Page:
COVID-19 is four times more likely to severely affect African Americans than their white counterparts (see go.nature.com/37fffny). Structural racism in our society undoubtedly contributes to this stark difference. As physician-scientists, we have a duty to break this cycle of disadvantage through our clinical work, scientific inquiry and education efforts.
Health inequity is perpetuated by social, economic and environmental disparities in the African American community. Researchers focusing on patient-oriented studies should ensure that cohorts are representative of racial demographics. Too few people of colour currently enrol in clinical trials. This stems, in part, from mistrust, after the US Public Health Service’s scandalous 1932–72 Tuskegee study of untreated syphilis in Black males (see S. M. Reverby Nature 567, 462; 2019). Clinical researchers now have an obligation to patients and their families to advocate and educate on the risks and benefits of participation in clinical trials.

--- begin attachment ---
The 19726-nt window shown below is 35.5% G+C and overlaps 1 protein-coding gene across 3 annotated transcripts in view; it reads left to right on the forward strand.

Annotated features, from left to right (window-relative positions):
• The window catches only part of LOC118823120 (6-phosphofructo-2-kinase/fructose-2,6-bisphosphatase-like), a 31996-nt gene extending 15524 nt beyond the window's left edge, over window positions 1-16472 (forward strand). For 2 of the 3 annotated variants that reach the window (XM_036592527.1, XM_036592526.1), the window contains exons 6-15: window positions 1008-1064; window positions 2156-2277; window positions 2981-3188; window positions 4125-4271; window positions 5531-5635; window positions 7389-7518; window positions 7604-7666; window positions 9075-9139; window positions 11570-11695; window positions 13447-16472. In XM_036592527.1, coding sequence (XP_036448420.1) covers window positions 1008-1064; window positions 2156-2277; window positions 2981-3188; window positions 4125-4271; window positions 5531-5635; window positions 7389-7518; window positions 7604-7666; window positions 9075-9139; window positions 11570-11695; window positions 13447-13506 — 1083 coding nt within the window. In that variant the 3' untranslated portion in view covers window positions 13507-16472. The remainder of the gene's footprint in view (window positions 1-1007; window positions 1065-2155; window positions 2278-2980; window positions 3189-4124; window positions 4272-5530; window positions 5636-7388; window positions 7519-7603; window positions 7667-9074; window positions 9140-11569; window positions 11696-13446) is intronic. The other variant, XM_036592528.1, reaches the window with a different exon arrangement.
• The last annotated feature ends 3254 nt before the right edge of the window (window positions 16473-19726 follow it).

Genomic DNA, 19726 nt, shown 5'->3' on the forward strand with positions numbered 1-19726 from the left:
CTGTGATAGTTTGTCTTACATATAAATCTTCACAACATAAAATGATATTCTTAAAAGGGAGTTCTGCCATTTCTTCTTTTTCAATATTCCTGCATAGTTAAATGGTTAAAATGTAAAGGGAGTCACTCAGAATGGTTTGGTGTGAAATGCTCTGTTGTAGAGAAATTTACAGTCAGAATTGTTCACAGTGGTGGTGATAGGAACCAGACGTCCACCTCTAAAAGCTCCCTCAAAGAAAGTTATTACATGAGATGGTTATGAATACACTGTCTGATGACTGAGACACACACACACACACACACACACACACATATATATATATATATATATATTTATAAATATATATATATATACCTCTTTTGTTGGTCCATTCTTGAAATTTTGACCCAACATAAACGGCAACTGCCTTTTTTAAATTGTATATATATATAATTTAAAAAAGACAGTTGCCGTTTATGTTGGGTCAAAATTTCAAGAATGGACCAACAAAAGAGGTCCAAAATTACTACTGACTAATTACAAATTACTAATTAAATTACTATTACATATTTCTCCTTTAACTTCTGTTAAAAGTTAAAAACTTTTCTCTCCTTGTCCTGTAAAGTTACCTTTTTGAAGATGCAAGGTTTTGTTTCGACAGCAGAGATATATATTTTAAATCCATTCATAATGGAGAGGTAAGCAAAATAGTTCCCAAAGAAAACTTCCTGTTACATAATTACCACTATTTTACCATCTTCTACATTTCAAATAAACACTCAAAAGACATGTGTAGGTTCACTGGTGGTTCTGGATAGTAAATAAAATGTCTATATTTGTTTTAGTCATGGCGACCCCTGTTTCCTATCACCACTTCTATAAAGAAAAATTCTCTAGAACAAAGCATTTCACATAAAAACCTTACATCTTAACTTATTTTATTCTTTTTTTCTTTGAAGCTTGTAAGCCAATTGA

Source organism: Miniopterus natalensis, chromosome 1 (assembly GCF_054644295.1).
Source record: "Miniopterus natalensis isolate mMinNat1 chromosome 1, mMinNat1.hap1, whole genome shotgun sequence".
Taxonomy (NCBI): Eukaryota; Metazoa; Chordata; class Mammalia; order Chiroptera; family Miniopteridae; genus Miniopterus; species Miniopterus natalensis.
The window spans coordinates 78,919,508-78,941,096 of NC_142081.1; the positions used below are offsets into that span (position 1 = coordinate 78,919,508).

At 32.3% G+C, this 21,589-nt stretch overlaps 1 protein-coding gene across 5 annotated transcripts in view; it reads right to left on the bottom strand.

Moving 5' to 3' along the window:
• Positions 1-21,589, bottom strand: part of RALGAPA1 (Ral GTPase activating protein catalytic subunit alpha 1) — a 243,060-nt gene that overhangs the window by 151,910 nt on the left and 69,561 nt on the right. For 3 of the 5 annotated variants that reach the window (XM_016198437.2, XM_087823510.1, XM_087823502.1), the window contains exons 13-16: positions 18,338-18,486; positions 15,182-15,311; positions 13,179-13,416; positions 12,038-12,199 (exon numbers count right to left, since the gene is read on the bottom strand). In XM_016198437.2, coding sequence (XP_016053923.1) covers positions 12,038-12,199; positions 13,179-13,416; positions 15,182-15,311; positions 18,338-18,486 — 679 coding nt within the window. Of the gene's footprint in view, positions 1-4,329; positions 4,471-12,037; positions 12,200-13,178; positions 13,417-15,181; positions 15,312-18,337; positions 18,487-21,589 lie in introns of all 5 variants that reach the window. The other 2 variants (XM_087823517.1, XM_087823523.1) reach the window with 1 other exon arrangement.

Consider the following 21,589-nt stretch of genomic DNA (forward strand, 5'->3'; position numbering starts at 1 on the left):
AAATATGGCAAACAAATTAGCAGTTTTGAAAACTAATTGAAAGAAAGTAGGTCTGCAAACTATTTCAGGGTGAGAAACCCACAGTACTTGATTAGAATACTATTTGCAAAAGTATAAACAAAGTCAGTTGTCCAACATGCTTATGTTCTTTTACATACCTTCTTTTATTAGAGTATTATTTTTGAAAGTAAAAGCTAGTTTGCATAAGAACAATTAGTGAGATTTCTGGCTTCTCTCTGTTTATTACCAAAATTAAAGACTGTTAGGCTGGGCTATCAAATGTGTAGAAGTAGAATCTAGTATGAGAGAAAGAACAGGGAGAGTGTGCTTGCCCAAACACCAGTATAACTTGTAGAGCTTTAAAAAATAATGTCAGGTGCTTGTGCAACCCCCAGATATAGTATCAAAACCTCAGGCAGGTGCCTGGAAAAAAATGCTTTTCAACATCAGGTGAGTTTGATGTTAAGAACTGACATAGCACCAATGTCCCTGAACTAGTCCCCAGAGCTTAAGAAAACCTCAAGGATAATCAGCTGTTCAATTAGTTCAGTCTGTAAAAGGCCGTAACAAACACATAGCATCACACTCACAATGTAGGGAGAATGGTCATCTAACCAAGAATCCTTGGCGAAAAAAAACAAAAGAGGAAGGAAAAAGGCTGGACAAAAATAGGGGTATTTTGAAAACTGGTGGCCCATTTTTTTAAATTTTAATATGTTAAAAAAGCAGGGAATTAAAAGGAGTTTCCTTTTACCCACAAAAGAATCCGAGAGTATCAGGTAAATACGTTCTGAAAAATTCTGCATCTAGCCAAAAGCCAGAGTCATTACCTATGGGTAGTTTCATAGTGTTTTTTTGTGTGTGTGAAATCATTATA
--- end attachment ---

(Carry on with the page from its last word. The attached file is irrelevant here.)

As educators, we must also remove the unconscious bias that affects student selection and commit to mentoring students of colour. This will expand the pipeline of under-represented scientists and better equip us to tackle racial disparities in a clinical setting.
Nature 583, 202 (2020)